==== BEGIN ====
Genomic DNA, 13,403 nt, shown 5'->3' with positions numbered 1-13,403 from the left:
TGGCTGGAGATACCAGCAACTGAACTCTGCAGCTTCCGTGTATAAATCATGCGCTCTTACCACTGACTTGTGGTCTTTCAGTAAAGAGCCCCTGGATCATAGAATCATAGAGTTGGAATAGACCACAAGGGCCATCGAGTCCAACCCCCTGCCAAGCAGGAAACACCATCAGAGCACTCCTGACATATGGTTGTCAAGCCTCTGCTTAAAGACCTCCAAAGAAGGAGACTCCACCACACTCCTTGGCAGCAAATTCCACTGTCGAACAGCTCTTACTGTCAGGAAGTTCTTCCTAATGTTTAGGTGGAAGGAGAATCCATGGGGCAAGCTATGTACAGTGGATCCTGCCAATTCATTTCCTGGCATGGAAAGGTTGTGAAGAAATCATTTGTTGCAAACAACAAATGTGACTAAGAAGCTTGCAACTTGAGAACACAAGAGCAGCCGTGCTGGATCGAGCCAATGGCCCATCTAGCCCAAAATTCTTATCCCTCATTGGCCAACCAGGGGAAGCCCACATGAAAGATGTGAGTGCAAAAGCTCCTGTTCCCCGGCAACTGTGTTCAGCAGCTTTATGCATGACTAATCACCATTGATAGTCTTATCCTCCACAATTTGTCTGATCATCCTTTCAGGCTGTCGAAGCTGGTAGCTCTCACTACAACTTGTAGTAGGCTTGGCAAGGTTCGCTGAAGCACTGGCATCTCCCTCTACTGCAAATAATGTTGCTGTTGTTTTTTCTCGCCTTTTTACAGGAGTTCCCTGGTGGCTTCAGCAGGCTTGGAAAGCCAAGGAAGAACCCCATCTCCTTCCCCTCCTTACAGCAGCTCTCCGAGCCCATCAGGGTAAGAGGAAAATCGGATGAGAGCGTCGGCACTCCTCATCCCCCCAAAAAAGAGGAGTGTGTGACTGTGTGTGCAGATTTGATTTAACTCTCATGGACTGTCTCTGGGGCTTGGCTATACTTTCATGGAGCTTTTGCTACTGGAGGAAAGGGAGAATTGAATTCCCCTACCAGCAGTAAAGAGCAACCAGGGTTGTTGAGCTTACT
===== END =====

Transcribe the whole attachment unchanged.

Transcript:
Genomic DNA, 13,403 nt, shown 5'->3' with positions numbered 1-13,403 from the left:
TGGCTGGAGATACCAGCAACTGAACTCTGCAGCTTCCGTGTATAAATCATGCGCTCTTACCACTGACTTGTGGTCTTTCAGTAAAGAGCCCCTGGATCATAGAATCATAGAGTTGGAATAGACCACAAGGGCCATCGAGTCCAACCCCCTGCCAAGCAGGAAACACCATCAGAGCACTCCTGACATATGGTTGTCAAGCCTCTGCTTAAAGACCTCCAAAGAAGGAGACTCCACCACACTCCTTGGCAGCAAATTCCACTGTCGAACAGCTCTTACTGTCAGGAAGTTCTTCCTAATGTTTAGGTGGAAGGAGAATCCATGGGGCAAGCTATGTACAGTGGATCCTGCCAATTCATTTCCTGGCATGGAAAGGTTGTGAAGAAATCATTTGTTGCAAACAACAAATGTGACTAAGAAGCTTGCAACTTGAGAACACAAGAGCAGCCGTGCTGGATCGAGCCAATGGCCCATCTAGCCCAAAATTCTTATCCCTCATTGGCCAACCAGGGGAAGCCCACATGAAAGATGTGAGTGCAAAAGCTCCTGTTCCCCGGCAACTGTGTTCAGCAGCTTTATGCATGACTAATCACCATTGATAGTCTTATCCTCCACAATTTGTCTGATCATCCTTTCAGGCTGTCGAAGCTGGTAGCTCTCACTACAACTTGTAGTAGGCTTGGCAAGGTTCGCTGAAGCACTGGCATCTCCCTCTACTGCAAATAATGTTGCTGTTGTTTTTTCTCGCCTTTTTACAGGAGTTCCCTGGTGGCTTCAGCAGGCTTGGAAAGCCAAGGAAGAACCCCATCTCCTTCCCCTCCTTACAGCAGCTCTCCGAGCCCATCAGGGTAAGAGGAAAATCGGATGAGAGCGTCGGCACTCCTCATCCCCCCAAAAAAGAGGAGTGTGTGACTGTGTGTGCAGATTTGATTTAACTCTCATGGACTGTCTCTGGGGCTTGGCTATACTTTCATGGAGCTTTTGCTACTGGAGGAAAGGGAGAATTGAATTCCCCTACCAGCAGTAAAGAGCAACCAGGGTTGTTGAGCTTACT